Charges unlikely in 911 call case
Most legal experts say the dispatcher was not criminally negligent.
By CAMILLE C. SPENCER
Published April 19, 2007
NEW PORT RICHEY - To some, the case against David Cook seems obvious.
Last month, the 911 dispatch supervisor refused to get on the line with a "hysterical caller" whose girlfriend was choking on a piece of steak.
He relented seven minutes into the call and got on the line to instruct the boyfriend on the Heimlich maneuver. But by the time paramedics arrived, Nancy McGhee, 37, was dead.
Since the March 24 call, some have questioned whether Cook, who resigned in the midst of an investigation about the incident, should face legal action for his role. Compounding the public outrage is Cook's comment after McGhee died that she "bit off more than she could chew."
"The comments this supervisor made are outrageous, and he deserves to be charged with something," said state Sen. Mike Fasano, R-New Port Richey.
But legal experts say it's not that simple.
While McGhee's family plans to pursue a wrongful death lawsuit against Pasco County, local officials say Cook's involvement doesn't rise to the level of criminal negligence. Even a civil lawsuit could be hard to win.
"The guy did come over and try to help," said Sam Williams, a New Port Richey attorney. "So what about his comments? The issue is, he went over and tried to help and was unsuccessful. Was it culpable negligence? I don't think so."
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According to state law, culpable negligence is defined as "a course of conduct likely to cause death or bodily harm."
For example, a person could be charged with culpable negligence if he left a loaded gun out and someone picked it up and shot himself.
But officials say the March 24 call presents a unique set of circumstances. The dispatcher who took the call, Jennie Montanino, did not have emergency medical training, so she repeatedly called for a trained supervisor to provide life-saving instructions.
Cook initially refused before finally getting on the line, while another supervisor, Maureen Thomas, did not help at all. She resigned this week.
Still, the Pasco County Sheriff's Office isn't pursuing charges against the supervisors, said spokesman Kevin Doll.
"That's something the State Attorney's Office could look at," Doll said.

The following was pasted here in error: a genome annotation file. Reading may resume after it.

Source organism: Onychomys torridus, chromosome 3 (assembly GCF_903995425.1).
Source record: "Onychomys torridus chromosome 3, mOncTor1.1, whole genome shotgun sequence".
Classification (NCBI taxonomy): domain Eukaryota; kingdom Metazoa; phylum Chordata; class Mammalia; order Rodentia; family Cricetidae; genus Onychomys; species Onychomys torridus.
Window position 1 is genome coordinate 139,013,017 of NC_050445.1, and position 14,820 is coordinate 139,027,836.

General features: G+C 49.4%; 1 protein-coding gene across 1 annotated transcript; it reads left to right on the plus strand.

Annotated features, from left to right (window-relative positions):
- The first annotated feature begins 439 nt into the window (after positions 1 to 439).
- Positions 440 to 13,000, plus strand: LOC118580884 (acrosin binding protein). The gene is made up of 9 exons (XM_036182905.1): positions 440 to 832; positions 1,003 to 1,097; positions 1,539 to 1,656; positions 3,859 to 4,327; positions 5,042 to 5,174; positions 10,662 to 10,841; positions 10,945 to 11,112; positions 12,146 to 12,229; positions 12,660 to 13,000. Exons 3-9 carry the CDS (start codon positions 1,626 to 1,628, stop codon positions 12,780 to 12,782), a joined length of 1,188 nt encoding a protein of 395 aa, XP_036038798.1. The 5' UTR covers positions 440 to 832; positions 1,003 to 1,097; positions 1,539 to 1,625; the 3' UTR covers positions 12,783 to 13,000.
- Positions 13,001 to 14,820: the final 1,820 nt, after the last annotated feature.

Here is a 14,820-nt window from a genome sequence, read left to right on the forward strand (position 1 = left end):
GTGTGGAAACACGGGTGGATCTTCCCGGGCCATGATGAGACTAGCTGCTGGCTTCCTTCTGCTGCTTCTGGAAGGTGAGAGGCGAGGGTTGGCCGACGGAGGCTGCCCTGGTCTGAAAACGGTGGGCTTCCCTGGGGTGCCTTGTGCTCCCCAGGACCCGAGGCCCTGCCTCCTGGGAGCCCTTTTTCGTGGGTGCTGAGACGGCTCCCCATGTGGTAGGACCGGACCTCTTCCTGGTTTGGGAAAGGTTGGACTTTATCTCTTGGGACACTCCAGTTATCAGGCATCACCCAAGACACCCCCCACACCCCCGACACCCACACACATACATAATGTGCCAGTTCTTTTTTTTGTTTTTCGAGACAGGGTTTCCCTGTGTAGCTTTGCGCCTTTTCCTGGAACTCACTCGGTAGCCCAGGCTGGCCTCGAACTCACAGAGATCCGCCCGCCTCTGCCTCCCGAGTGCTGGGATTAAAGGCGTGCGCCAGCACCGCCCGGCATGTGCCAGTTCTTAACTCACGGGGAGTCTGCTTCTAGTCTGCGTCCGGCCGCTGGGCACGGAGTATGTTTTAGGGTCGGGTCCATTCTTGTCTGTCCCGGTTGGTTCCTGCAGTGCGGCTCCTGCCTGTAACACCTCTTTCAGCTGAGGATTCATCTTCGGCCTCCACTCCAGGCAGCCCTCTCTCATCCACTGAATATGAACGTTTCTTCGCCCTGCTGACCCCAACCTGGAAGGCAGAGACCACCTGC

But unless the Sheriff's Office investigates the incident as a crime, the State Attorney's Office won't get involved, said Mike Halkitis, assistant state attorney.
"It's a very high standard to charge someone with negligence," Halkitis said. "Culpable negligence has to be flagrant, a disregard for the life and safety of another person ... the (Sheriff's Office) didn't think it bordered that situation."
However, others argue that the seven-minute delay before Cook got on the phone could support a culpable negligence charge.
"All they have to show is that he engaged in behavior that he knew was imminently dangerous and that his failure to do so was likely to cause death or bodily injury," said Rick Terrana, a Tampa lawyer. "In this case, it's failure to communicate. I think a jury would nail him with that."
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While the Pasco incident is unusual, another 911 mishap resulted in dispatchers facing criminal charges.
Last year, a 5-year-old Detroit boy called 911 after his mother collapsed on the floor.
Dispatchers scolded him twice for playing around, then hung up on him.
Instead of sending an ambulance, a dispatcher requested that an officer check on a child who was horsing around on the phone.
When police arrived, they found Sherrill Turner, 46, had died of complications of an enlarged heart.
The dispatchers were charged with criminal neglect of duty. Their trial is scheduled for September.
A civil claim for gross negligence is pending, said James Harrington IV, the Southfield, Mich., attorney who is representing the boy's family.
"What you have to show is that the people involved - the 911 operator, the supervisor - had that level of culpability, a substantial lack of concern on whether injury would occur," he said.
In the Pasco case, "Him (Cook) making jokes would support that claim."
Still, under Florida law, public safety workers - including dispatchers - can't be held liable unless they promised a caller they would respond at a certain time or provide a specific service. That could make a civil case tough to prove, said J. Larry Hart, a New Port Richey attorney.
Still, he said, "It's worthy of legal analysis from a civil standpoint. But the criminal side? That's a much taller order."
[Last modified April 18, 2007, 22:41:00]
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